Combat Online Credit Card Fraud Through Dark Web Search and Open Source Intelligence Tools

Nearly seven out of 10 Americans have at least one credit card, meaning upwards of 174 million Americans currently engage in purchasing activities with this plastic form of “money.”  

Credit cards (when used wisely) have many advantages including the ability to purchase goods and services now, while paying cash for them at a later date. Some credit card companies may even offer cash back or some type of rewards system for using their card.  

With holiday shopping in full swing, the BrightPlanet team thought it would be interesting to harvest data on credit card information currently available on the Deep Web and Dark Web as a way to display the potential danger for online credit card fraud on the web.

Discover the type of credit card data available through Dark Web search, and find out how utilizing OSINT (open source intelligence tools) can help your business combat fraud and protect sensitive company and customer information.

Online Credit Card Fraud: The Facts

In the year 2015, the Nilson Report estimates that losses due to credit card fraud amounted to $21.84 billion worldwide.

While credit cards can be physically stolen and illegally used by someone who is not the cardholder, a majority of stolen credit card numbers come from the hacking of online databases where this information is often stored.

Companies including Target and Home Depot made headlines in recent years regarding their credit card data breaches that affected millions of credit card holders nationwide.

The Process of Obtaining Illegal Credit Card Data

So just how do cyber criminals get the illegal credit card data they want, and how does it get added to the Deep Web and Dark Web?

Some criminals hack into company data records using stolen login credentials. Many criminals also obtain the credit card data in bulk through the process of credit card skimming. These skimmers are often placed over the card swipe mechanism on ATMs, gas stations, and even used by service industry workers.

Once a card is swiped through a skimmer, the device captures and stores all the details stored in the credit card’s magnetic strip.

Once cyber-criminals obtain enough credit card data, many will sell this data in bulk to other criminals on the Deep Web and Dark Web.

These criminals typically make small charges on the stolen cards amounting to just a few dollars at most. This activity often goes unnoticed by the real cardholder, and can go on for months or years before the credit card fraud is discovered.

Harvest Dark Web Data to Obtain Online Credit Card Fraud Information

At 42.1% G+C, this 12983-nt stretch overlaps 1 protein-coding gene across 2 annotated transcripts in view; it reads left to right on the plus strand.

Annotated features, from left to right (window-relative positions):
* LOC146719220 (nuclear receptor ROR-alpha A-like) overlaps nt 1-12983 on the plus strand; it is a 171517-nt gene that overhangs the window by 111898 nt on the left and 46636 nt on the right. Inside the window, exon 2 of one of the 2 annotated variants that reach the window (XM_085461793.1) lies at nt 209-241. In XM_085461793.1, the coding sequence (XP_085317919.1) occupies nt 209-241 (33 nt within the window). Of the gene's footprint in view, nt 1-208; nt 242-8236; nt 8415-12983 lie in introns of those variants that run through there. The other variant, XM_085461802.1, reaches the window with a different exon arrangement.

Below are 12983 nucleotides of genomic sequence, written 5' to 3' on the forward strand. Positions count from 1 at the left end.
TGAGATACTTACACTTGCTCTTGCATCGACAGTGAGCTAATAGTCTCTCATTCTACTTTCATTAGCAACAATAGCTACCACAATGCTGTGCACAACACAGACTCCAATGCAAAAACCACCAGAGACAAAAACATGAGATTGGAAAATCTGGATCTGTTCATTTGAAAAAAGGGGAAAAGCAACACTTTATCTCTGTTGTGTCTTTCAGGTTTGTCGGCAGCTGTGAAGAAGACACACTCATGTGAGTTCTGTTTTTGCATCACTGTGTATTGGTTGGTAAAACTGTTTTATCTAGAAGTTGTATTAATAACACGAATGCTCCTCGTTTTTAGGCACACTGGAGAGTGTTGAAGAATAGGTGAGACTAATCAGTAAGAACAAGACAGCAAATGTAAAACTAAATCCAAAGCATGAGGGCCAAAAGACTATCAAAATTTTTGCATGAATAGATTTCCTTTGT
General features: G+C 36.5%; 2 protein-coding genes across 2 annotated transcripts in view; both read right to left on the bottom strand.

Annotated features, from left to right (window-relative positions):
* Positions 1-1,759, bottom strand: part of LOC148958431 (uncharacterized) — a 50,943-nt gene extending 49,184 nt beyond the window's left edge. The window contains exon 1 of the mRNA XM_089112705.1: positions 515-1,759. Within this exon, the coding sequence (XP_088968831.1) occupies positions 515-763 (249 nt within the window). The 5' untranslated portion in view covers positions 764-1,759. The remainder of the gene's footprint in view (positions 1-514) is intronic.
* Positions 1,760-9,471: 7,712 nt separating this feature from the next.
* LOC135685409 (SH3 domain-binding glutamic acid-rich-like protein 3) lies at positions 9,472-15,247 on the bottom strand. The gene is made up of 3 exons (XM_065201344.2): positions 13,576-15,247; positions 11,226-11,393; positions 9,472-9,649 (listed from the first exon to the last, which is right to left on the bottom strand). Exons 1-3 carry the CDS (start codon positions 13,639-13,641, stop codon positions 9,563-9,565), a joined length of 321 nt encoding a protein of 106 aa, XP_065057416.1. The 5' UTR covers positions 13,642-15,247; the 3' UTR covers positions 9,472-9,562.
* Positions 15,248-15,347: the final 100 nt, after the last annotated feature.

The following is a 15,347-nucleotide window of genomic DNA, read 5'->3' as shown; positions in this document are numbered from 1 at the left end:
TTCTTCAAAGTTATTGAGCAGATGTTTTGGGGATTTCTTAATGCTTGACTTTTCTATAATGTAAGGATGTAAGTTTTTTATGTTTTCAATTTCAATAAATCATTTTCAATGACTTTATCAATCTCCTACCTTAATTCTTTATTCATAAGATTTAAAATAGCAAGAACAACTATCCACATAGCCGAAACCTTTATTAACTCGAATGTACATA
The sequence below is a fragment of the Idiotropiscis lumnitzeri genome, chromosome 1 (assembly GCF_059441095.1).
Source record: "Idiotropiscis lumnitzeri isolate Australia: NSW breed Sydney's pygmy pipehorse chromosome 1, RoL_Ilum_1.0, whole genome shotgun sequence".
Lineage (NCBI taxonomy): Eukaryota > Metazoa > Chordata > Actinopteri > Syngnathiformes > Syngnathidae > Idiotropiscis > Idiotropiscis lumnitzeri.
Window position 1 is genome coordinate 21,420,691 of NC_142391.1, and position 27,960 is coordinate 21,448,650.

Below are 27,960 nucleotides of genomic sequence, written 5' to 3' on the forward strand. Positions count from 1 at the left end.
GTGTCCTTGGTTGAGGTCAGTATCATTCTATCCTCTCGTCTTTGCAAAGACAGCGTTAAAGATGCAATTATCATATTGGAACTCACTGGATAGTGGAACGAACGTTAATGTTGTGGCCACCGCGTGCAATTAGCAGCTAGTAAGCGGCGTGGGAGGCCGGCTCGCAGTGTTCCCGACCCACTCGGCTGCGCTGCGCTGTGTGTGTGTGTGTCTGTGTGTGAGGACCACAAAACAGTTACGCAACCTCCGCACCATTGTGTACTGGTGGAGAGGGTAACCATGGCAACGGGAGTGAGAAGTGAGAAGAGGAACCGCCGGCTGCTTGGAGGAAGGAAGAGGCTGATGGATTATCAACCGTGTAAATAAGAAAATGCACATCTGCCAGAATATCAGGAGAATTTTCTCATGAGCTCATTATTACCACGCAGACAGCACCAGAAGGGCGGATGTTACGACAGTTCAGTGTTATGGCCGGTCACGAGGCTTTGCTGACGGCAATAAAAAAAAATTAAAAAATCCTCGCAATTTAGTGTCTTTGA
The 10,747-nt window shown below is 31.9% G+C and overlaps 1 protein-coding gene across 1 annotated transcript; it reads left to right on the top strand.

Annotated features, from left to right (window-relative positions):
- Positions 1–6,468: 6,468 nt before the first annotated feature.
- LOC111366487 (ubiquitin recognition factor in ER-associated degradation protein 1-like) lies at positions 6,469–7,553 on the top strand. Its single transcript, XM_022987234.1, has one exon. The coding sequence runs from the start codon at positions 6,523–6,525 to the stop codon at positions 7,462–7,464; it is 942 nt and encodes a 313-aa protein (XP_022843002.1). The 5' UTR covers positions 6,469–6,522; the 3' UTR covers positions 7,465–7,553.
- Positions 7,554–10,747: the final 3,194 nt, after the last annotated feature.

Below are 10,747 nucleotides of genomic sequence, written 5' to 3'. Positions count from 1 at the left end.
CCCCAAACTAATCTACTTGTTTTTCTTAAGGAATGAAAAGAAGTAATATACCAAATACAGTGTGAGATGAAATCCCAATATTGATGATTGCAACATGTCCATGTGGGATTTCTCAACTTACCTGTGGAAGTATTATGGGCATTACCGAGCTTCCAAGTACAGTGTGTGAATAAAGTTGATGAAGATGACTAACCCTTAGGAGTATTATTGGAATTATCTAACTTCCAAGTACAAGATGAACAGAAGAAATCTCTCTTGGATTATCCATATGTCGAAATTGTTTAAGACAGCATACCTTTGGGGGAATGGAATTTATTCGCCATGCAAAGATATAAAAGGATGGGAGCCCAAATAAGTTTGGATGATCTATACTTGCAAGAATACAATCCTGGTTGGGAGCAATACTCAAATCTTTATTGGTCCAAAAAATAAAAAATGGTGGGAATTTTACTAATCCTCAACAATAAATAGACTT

Credit card companies work hard to detect fraudulent credit card activity; however, it is difficult for these companies to obtain Deep Web and Dark Web data, where much of the fraudulent credit card data is stored.

BrightPlanet recently utilized Dark Web search and open source intelligence tools to see the type of credit card data available on the Dark Web. Here’s what we found:

  • 80,000 total credit card numbers on the Dark Web
  • Most credit card data found on online message board forums
  • Credit card data from 142 countries, 3,322 banks, and 10,720 bin numbers

While some of the credit cards found on the Dark Web are junk cards or no longer valid, many are active and contribute to the billions of dollars in losses due to credit card fraud each year.

The use of open source intelligence tools and data harvest technology has been the driving force behind many government credit card fraud stings, including the recent Carderprofit scheme.

More companies are realizing the importance of quality anti-fraud monitoring programs that utilize open source intelligence tools to fight illegal activity and prevent important company and client data from the hands of cyber criminals.

Monitor Online Credit Card Fraud Risk with Open Source Intelligence Tools and BrightPlanet

Even though more companies are accessing tools that allow them to monitor the Surface Web for online credit card fraud, the problem is now moving to the Deep Web and Dark Web.

This move makes it harder for companies to maintain security for their company and clients, especially in regards to credit card information.

As evidenced earlier, BrightPlanet has the technology to harvest data related to online credit card fraud, along with the ability to monitor other fraudulent activities taking place on the Deep Web and Dark Web.

Looking to minimize the risk of online credit card fraud, or simply want to improve your company’s risk management strategy? Let BrightPlanet help and schedule a consultation with one of our data acquisition engineers today!


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